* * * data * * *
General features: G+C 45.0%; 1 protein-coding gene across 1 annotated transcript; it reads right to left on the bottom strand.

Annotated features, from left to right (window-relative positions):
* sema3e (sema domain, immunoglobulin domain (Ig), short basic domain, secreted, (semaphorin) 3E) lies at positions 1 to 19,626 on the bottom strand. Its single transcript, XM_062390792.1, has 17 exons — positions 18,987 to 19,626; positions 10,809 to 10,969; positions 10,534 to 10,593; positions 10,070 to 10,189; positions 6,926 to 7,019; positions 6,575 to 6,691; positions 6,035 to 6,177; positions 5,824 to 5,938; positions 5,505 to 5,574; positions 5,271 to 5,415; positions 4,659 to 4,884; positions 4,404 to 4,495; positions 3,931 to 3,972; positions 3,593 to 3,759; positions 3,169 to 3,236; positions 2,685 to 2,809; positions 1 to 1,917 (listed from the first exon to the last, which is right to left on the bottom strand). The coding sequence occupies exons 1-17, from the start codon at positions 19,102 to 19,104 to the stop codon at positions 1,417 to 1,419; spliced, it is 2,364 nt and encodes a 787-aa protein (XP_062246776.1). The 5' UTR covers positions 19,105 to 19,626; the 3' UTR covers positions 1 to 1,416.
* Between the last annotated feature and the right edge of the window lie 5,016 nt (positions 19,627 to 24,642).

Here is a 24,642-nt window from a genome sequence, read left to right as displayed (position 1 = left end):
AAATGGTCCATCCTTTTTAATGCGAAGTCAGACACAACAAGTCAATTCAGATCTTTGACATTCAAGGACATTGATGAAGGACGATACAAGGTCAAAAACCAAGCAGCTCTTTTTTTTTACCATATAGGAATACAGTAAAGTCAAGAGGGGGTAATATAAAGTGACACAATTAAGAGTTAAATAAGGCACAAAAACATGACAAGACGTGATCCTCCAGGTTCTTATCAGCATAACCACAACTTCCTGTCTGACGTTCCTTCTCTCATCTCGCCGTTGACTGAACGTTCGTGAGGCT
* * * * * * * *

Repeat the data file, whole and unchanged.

General features: G+C 45.0%; 1 protein-coding gene across 1 annotated transcript; it reads right to left on the bottom strand.

Annotated features, from left to right (window-relative positions):
* sema3e (sema domain, immunoglobulin domain (Ig), short basic domain, secreted, (semaphorin) 3E) lies at positions 1 to 19,626 on the bottom strand. Its single transcript, XM_062390792.1, has 17 exons — positions 18,987 to 19,626; positions 10,809 to 10,969; positions 10,534 to 10,593; positions 10,070 to 10,189; positions 6,926 to 7,019; positions 6,575 to 6,691; positions 6,035 to 6,177; positions 5,824 to 5,938; positions 5,505 to 5,574; positions 5,271 to 5,415; positions 4,659 to 4,884; positions 4,404 to 4,495; positions 3,931 to 3,972; positions 3,593 to 3,759; positions 3,169 to 3,236; positions 2,685 to 2,809; positions 1 to 1,917 (listed from the first exon to the last, which is right to left on the bottom strand). The coding sequence occupies exons 1-17, from the start codon at positions 19,102 to 19,104 to the stop codon at positions 1,417 to 1,419; spliced, it is 2,364 nt and encodes a 787-aa protein (XP_062246776.1). The 5' UTR covers positions 19,105 to 19,626; the 3' UTR covers positions 1 to 1,416.
* Between the last annotated feature and the right edge of the window lie 5,016 nt (positions 19,627 to 24,642).

Here is a 24,642-nt window from a genome sequence, read left to right as displayed (position 1 = left end):
AAATGGTCCATCCTTTTTAATGCGAAGTCAGACACAACAAGTCAATTCAGATCTTTGACATTCAAGGACATTGATGAAGGACGATACAAGGTCAAAAACCAAGCAGCTCTTTTTTTTTACCATATAGGAATACAGTAAAGTCAAGAGGGGGTAATATAAAGTGACACAATTAAGAGTTAAATAAGGCACAAAAACATGACAAGACGTGATCCTCCAGGTTCTTATCAGCATAACCACAACTTCCTGTCTGACGTTCCTTCTCTCATCTCGCCGTTGACTGAACGTTCGTGAGGCT